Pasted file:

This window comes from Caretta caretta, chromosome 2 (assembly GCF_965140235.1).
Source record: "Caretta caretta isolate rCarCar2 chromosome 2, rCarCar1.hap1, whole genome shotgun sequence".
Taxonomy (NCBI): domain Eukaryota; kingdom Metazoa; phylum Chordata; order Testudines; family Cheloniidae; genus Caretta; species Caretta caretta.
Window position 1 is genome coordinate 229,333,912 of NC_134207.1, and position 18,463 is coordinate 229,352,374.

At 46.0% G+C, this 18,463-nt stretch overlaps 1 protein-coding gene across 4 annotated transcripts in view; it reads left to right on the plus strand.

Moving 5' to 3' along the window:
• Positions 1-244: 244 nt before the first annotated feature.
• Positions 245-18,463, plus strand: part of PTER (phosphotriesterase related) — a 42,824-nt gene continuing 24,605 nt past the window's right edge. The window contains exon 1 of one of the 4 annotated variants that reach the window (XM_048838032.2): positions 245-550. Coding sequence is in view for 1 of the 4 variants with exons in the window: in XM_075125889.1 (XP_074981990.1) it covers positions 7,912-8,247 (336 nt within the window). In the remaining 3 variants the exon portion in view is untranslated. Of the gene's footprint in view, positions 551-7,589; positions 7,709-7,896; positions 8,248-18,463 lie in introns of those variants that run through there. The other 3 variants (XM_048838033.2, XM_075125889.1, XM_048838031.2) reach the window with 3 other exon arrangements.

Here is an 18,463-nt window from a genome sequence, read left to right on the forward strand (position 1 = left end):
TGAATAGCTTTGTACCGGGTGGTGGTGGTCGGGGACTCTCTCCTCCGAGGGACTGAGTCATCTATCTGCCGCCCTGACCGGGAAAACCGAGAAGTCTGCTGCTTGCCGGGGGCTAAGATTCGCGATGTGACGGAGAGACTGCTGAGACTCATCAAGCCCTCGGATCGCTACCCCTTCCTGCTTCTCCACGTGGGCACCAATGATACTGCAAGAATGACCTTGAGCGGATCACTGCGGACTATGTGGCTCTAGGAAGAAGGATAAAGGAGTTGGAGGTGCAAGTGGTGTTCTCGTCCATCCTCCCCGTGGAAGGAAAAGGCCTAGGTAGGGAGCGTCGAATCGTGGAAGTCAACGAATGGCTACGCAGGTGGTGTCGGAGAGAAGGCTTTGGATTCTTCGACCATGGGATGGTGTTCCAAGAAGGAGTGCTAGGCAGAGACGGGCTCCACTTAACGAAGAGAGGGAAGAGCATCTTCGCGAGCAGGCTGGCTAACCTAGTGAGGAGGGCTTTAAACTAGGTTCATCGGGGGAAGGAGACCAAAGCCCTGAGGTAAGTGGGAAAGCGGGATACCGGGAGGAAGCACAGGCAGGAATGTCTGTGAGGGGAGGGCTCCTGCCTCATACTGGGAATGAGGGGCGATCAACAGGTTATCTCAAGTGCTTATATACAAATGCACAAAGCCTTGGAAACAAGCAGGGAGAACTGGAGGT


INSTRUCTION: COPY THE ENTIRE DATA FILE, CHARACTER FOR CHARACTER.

This window comes from Caretta caretta, chromosome 2 (assembly GCF_965140235.1).
Source record: "Caretta caretta isolate rCarCar2 chromosome 2, rCarCar1.hap1, whole genome shotgun sequence".
Taxonomy (NCBI): domain Eukaryota; kingdom Metazoa; phylum Chordata; order Testudines; family Cheloniidae; genus Caretta; species Caretta caretta.
Window position 1 is genome coordinate 229,333,912 of NC_134207.1, and position 18,463 is coordinate 229,352,374.

At 46.0% G+C, this 18,463-nt stretch overlaps 1 protein-coding gene across 4 annotated transcripts in view; it reads left to right on the plus strand.

Moving 5' to 3' along the window:
• Positions 1-244: 244 nt before the first annotated feature.
• Positions 245-18,463, plus strand: part of PTER (phosphotriesterase related) — a 42,824-nt gene continuing 24,605 nt past the window's right edge. The window contains exon 1 of one of the 4 annotated variants that reach the window (XM_048838032.2): positions 245-550. Coding sequence is in view for 1 of the 4 variants with exons in the window: in XM_075125889.1 (XP_074981990.1) it covers positions 7,912-8,247 (336 nt within the window). In the remaining 3 variants the exon portion in view is untranslated. Of the gene's footprint in view, positions 551-7,589; positions 7,709-7,896; positions 8,248-18,463 lie in introns of those variants that run through there. The other 3 variants (XM_048838033.2, XM_075125889.1, XM_048838031.2) reach the window with 3 other exon arrangements.

Here is an 18,463-nt window from a genome sequence, read left to right on the forward strand (position 1 = left end):
TGAATAGCTTTGTACCGGGTGGTGGTGGTCGGGGACTCTCTCCTCCGAGGGACTGAGTCATCTATCTGCCGCCCTGACCGGGAAAACCGAGAAGTCTGCTGCTTGCCGGGGGCTAAGATTCGCGATGTGACGGAGAGACTGCTGAGACTCATCAAGCCCTCGGATCGCTACCCCTTCCTGCTTCTCCACGTGGGCACCAATGATACTGCAAGAATGACCTTGAGCGGATCACTGCGGACTATGTGGCTCTAGGAAGAAGGATAAAGGAGTTGGAGGTGCAAGTGGTGTTCTCGTCCATCCTCCCCGTGGAAGGAAAAGGCCTAGGTAGGGAGCGTCGAATCGTGGAAGTCAACGAATGGCTACGCAGGTGGTGTCGGAGAGAAGGCTTTGGATTCTTCGACCATGGGATGGTGTTCCAAGAAGGAGTGCTAGGCAGAGACGGGCTCCACTTAACGAAGAGAGGGAAGAGCATCTTCGCGAGCAGGCTGGCTAACCTAGTGAGGAGGGCTTTAAACTAGGTTCATCGGGGGAAGGAGACCAAAGCCCTGAGGTAAGTGGGAAAGCGGGATACCGGGAGGAAGCACAGGCAGGAATGTCTGTGAGGGGAGGGCTCCTGCCTCATACTGGGAATGAGGGGCGATCAACAGGTTATCTCAAGTGCTTATATACAAATGCACAAAGCCTTGGAAACAAGCAGGGAGAACTGGAGGT